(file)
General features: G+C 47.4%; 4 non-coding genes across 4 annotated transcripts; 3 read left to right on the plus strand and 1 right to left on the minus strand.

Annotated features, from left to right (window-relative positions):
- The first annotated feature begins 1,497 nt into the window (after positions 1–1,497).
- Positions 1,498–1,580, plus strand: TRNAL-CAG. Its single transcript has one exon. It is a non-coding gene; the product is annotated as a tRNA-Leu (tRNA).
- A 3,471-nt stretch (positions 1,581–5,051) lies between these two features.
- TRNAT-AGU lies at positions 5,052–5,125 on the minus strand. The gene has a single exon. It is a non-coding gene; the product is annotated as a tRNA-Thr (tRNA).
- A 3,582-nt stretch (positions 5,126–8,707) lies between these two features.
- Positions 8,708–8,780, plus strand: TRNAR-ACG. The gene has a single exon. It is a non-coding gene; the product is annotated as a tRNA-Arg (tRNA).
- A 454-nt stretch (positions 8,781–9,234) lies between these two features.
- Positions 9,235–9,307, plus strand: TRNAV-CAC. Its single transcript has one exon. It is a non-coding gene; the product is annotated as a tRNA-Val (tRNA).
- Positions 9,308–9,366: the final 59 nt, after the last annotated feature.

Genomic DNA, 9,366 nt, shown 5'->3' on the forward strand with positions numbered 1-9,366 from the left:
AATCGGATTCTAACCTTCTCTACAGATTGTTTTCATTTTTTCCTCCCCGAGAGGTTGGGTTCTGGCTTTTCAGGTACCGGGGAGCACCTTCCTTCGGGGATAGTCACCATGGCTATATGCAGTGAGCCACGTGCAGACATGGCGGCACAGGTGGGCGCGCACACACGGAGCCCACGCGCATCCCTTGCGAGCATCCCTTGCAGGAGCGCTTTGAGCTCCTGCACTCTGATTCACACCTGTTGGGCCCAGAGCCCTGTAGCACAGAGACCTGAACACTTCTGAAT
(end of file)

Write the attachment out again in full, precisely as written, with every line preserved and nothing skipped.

General features: G+C 47.4%; 4 non-coding genes across 4 annotated transcripts; 3 read left to right on the plus strand and 1 right to left on the minus strand.

Annotated features, from left to right (window-relative positions):
- The first annotated feature begins 1,497 nt into the window (after positions 1–1,497).
- Positions 1,498–1,580, plus strand: TRNAL-CAG. Its single transcript has one exon. It is a non-coding gene; the product is annotated as a tRNA-Leu (tRNA).
- A 3,471-nt stretch (positions 1,581–5,051) lies between these two features.
- TRNAT-AGU lies at positions 5,052–5,125 on the minus strand. The gene has a single exon. It is a non-coding gene; the product is annotated as a tRNA-Thr (tRNA).
- A 3,582-nt stretch (positions 5,126–8,707) lies between these two features.
- Positions 8,708–8,780, plus strand: TRNAR-ACG. The gene has a single exon. It is a non-coding gene; the product is annotated as a tRNA-Arg (tRNA).
- A 454-nt stretch (positions 8,781–9,234) lies between these two features.
- Positions 9,235–9,307, plus strand: TRNAV-CAC. Its single transcript has one exon. It is a non-coding gene; the product is annotated as a tRNA-Val (tRNA).
- Positions 9,308–9,366: the final 59 nt, after the last annotated feature.

Genomic DNA, 9,366 nt, shown 5'->3' on the forward strand with positions numbered 1-9,366 from the left:
AATCGGATTCTAACCTTCTCTACAGATTGTTTTCATTTTTTCCTCCCCGAGAGGTTGGGTTCTGGCTTTTCAGGTACCGGGGAGCACCTTCCTTCGGGGATAGTCACCATGGCTATATGCAGTGAGCCACGTGCAGACATGGCGGCACAGGTGGGCGCGCACACACGGAGCCCACGCGCATCCCTTGCGAGCATCCCTTGCAGGAGCGCTTTGAGCTCCTGCACTCTGATTCACACCTGTTGGGCCCAGAGCCCTGTAGCACAGAGACCTGAACACTTCTGAAT